Context: Even if you don’t itemize your deductions, the IRS has a special new provision that may allow you to receive up to a $300 tax deduction for your charitable giving.
Tax Forms: If you made donations of less than $250, hold onto your receipts. If you contributed $250 or more, the charitable organization you supported should have sent you a confirmation letter. To receive a tax deduction for your charitable giving, make sure to track your contributions and send proof to your CPA.
Health Savings Account – Did I contribute to an HSA?
Context: Contributing to a Health Savings Account (HSA) is a way for high earners to get a tax deduction now and take tax-free distributions to pay for qualified medical expenses in retirement.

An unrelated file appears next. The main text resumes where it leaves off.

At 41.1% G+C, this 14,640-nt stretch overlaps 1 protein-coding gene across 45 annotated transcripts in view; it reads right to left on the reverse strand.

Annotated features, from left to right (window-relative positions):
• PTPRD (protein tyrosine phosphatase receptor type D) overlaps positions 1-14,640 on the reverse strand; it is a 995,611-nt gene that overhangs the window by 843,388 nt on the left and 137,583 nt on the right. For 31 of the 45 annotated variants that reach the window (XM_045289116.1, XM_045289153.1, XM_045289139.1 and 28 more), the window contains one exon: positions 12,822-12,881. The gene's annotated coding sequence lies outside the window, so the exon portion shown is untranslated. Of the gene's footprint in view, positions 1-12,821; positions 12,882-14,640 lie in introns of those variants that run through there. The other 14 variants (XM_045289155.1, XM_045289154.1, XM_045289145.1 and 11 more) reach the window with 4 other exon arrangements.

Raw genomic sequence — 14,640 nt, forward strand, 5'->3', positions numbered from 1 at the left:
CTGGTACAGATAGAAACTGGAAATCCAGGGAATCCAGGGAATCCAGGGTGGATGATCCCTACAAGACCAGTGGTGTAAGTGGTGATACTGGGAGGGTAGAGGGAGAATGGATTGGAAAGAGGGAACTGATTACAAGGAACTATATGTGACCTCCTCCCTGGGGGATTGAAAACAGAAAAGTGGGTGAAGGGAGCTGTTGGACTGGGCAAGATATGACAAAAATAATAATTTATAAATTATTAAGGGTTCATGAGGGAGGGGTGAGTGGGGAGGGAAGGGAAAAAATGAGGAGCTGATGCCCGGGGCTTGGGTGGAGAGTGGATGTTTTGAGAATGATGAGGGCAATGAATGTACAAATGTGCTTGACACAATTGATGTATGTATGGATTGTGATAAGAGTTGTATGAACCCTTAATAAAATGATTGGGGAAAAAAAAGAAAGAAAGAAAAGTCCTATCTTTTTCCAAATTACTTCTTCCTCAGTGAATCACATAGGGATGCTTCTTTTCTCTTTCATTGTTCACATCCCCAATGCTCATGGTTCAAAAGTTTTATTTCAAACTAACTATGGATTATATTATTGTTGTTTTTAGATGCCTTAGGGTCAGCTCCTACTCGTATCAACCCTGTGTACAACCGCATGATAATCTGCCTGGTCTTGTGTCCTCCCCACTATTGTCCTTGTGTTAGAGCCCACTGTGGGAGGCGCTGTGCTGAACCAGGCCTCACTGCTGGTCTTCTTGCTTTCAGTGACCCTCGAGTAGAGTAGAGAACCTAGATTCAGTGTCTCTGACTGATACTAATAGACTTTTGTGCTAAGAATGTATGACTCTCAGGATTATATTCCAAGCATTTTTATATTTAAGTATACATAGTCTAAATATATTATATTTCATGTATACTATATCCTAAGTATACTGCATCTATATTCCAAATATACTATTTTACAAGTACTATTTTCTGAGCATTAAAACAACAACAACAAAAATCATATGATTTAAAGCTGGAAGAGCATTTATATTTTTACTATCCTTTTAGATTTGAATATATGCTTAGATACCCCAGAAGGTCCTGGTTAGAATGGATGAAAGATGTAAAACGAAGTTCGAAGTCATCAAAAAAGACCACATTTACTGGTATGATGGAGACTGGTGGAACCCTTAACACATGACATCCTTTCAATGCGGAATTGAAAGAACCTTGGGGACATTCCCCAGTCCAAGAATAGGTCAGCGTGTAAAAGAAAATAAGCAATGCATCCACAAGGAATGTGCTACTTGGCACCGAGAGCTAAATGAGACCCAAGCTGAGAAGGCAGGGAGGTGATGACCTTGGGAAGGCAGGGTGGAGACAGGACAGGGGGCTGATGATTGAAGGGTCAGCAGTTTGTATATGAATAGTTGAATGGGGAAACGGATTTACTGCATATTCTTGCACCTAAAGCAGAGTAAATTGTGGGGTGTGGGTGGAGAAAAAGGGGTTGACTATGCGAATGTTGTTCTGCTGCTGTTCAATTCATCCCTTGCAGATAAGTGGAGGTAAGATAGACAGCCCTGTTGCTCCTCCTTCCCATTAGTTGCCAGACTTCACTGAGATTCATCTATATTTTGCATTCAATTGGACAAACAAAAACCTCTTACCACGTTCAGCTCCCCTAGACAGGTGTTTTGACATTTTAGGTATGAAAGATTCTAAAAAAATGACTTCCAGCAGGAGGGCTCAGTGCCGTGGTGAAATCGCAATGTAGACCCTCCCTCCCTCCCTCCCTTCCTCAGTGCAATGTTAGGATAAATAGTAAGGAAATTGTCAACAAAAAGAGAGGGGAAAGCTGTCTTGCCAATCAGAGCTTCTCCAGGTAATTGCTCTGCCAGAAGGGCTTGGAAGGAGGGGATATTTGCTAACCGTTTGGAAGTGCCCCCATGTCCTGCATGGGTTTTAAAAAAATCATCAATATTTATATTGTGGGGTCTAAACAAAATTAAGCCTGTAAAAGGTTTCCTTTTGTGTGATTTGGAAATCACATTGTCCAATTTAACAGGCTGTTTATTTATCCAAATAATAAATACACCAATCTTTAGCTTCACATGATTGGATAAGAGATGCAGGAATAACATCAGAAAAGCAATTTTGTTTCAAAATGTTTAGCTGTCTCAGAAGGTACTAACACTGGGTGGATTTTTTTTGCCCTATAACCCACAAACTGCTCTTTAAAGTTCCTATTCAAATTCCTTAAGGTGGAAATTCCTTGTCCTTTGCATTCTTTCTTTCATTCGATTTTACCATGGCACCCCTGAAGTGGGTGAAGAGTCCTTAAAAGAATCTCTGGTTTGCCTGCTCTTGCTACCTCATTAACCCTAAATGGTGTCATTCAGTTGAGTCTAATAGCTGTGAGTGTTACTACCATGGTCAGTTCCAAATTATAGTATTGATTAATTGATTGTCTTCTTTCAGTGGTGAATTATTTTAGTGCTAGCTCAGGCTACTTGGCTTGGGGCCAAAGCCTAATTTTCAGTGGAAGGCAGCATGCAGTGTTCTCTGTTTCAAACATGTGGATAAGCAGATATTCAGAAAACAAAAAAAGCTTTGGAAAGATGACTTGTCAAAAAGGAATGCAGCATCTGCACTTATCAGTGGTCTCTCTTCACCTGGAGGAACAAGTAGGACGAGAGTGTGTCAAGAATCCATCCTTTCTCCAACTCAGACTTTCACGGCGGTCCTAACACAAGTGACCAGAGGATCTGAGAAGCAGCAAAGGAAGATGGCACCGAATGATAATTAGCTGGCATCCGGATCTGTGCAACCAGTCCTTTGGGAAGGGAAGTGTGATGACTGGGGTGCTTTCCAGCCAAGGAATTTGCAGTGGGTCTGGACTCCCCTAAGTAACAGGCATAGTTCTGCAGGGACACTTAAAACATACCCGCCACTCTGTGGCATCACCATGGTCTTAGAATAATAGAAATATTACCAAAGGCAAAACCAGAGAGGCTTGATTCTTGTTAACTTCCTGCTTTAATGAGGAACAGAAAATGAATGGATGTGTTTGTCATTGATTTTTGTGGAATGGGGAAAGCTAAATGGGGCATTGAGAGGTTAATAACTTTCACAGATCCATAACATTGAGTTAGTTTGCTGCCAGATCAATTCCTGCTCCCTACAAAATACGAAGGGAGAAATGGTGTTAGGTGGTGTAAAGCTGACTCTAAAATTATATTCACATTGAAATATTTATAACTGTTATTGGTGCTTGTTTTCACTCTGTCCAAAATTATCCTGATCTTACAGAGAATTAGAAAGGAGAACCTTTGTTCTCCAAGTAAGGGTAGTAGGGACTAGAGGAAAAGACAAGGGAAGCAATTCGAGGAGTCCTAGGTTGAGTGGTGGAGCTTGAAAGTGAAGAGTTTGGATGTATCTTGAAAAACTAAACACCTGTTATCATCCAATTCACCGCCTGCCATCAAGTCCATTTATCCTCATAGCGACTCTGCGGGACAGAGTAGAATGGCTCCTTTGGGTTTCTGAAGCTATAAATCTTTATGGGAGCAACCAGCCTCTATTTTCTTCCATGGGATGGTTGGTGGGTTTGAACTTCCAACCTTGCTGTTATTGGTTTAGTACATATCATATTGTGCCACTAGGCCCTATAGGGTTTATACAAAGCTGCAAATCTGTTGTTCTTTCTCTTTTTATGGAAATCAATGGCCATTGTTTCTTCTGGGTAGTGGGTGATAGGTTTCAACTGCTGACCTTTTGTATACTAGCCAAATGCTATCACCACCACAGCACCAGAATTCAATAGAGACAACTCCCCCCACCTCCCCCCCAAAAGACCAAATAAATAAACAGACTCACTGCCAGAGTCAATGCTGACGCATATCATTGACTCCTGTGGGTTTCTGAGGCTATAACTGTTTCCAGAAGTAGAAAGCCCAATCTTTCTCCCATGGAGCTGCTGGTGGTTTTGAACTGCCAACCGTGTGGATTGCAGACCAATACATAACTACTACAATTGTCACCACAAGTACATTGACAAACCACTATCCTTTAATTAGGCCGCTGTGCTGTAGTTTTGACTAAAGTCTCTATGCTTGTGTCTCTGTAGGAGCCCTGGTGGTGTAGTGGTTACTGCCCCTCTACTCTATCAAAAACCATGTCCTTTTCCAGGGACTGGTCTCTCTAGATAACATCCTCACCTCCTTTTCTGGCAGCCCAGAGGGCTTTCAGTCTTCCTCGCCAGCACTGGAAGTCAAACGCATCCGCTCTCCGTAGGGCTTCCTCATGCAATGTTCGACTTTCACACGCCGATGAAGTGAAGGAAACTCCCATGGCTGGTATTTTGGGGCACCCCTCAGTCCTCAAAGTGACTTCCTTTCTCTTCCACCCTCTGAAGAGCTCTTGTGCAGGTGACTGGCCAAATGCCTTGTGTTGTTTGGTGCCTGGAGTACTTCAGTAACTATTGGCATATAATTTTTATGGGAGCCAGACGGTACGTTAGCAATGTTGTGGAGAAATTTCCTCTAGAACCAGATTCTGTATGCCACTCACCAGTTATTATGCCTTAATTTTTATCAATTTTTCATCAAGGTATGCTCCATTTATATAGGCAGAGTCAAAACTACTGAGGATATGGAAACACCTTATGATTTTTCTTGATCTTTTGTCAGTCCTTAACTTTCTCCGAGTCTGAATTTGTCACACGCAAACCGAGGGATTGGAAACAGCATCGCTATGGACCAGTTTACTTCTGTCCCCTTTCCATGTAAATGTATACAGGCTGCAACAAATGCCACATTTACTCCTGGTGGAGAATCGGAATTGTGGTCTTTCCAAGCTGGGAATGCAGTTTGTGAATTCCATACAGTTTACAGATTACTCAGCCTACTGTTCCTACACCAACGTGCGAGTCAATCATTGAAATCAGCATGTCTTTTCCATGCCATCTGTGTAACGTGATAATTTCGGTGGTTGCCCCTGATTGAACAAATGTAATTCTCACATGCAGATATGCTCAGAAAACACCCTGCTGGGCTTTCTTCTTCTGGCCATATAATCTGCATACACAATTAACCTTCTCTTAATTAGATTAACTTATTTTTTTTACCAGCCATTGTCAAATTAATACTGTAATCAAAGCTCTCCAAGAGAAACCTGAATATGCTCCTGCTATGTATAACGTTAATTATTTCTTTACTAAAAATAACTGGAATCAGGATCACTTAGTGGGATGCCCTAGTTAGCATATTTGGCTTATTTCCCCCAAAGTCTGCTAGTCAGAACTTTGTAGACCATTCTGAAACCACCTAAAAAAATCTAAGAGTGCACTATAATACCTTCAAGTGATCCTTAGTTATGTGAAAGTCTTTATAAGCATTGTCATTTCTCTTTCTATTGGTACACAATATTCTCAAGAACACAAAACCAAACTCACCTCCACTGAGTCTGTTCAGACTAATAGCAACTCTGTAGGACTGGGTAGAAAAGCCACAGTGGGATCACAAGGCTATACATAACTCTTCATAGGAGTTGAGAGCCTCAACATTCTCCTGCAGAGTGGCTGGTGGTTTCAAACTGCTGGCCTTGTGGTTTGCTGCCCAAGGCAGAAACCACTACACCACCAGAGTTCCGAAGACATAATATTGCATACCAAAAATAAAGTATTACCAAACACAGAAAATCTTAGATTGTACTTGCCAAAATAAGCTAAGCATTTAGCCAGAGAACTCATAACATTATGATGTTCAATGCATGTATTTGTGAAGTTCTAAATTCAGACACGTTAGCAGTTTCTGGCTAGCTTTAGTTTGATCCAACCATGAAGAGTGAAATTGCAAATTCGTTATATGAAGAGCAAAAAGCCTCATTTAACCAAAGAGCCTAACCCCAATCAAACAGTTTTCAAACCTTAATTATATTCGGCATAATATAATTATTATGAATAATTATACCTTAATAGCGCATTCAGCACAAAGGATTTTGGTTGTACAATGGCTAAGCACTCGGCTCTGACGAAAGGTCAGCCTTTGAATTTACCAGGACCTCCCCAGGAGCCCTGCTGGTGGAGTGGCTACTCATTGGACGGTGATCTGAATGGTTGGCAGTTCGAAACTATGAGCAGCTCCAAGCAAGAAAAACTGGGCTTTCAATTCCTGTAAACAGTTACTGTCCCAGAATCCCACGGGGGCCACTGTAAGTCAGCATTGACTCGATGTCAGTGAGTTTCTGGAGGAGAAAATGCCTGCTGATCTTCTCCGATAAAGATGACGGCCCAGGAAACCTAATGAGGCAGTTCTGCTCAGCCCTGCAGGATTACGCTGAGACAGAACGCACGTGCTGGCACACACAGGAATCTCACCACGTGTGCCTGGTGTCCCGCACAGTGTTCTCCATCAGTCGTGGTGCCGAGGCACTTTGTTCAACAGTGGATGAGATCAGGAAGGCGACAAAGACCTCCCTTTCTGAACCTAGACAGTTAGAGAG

Tax Forms (1): If you added money to an HSA last year, you would receive Form 5498-SA in February or May for your contributions. This form isn’t needed to file your taxes, but make sure to let your CPA know if you contributed to your HSA. If you don’t report your contributions, you might miss out on a tax deduction.
Itemized Deductions – Can I deduct my advisory fees?
Context: California residents may deduct investment management and tax preparation fees on their state tax returns. Also, the IRS allows your Roth IRA fees to be paid directly from your taxable account. This is an easy way to let more tax-free money accumulate in your Roth IRA.